Bears' chairman: Urlacher gave 'honest reaction' on concussions

LAKE FOREST, Ill. -- Chicago Bears chairman George McCaskey says Brian Urlacher was simply being honest when he told HBO he would hide concussion symptoms from team doctors.

McCaskey also was quick to point out his star linebacker didn't say that was the right thing to do.

McCaskey said it was just an "honest reaction" from someone who, like most players, doesn't want to let down his teammates and coaches.

"There's a warrior mentality, and this is exactly the reason we are here today," he said.

McCaskey was at Bears headquarters addressing high school coaches and players attending a health and safety forum put on by the team and the NFL on Wednesday.

Northwestern neurosurgeon Dr. Hunt Batjer, who is also the co-chair of the NFL Head, Neck & Spine Committee, and Dr. Elizabeth Pieroth of the Midwest Center for Concussion Care in suburban Chicago were on hand, as was Bears trainer Chris Hanks and long snapper Patrick Mannelly.

The long-term effects of repeated blows to the head have dominated discussions in the NFL, the NCAA and into high schools, with states passing laws intended to protect young athletes from trauma.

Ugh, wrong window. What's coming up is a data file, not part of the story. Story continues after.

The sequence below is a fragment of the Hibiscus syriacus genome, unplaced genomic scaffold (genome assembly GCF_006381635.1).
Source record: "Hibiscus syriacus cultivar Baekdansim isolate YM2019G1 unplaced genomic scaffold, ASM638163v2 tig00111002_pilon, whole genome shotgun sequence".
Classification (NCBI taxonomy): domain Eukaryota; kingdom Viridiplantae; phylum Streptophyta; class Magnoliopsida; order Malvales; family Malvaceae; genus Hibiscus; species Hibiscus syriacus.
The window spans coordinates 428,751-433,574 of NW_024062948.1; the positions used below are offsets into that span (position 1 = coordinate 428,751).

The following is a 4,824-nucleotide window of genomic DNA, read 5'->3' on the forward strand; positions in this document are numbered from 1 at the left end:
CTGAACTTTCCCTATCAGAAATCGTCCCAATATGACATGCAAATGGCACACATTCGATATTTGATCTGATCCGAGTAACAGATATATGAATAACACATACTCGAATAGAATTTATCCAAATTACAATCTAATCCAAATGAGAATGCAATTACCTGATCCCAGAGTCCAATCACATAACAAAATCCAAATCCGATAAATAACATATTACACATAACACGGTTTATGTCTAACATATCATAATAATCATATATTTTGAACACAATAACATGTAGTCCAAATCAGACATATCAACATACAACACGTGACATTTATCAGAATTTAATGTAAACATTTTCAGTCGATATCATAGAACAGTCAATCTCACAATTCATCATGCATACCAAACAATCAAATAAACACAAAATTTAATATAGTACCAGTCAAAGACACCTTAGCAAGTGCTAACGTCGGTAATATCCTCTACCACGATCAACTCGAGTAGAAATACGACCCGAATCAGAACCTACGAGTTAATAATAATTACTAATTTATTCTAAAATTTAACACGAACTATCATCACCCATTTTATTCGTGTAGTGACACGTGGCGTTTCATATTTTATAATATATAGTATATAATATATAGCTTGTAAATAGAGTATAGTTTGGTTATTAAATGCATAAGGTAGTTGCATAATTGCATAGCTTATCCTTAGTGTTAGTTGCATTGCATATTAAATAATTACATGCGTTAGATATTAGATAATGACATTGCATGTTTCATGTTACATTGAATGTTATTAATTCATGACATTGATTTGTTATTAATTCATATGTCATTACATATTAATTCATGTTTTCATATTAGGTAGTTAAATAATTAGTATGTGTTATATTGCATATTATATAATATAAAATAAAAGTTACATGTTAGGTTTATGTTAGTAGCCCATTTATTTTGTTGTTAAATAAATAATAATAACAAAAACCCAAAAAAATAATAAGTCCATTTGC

High-profile cases such as former Bears safety Dave Duerson's suicide and the suicide of professional wrestler Chris Benoit after he murdered his wife and young son have shined a light on the issue, but that "warrior mentality" remains.

There was Urlacher causing a stir recently when he told HBO during a "Real Sports" taping that he wouldn't be honest if he experienced symptoms.

McCaskey said Urlacher hasn't suffered a concussion "that I'm aware of" and that he was "just talking about a hypothetical situation."

"By his own admission, maybe not the wisest course of action," McCaskey said. "That shows his desire. And that shows the mentality."

The NFL has cracked down on flagrant hits in recent years and toughened its guidelines for treating players with concussion symptoms. It moved kickoffs up 5 yards to the 35 in an effort to reduce the number of hits players absorb, which Batjer said reduced concussions by 50 percent on those plays.

Copyright 2012 by The Associated Press

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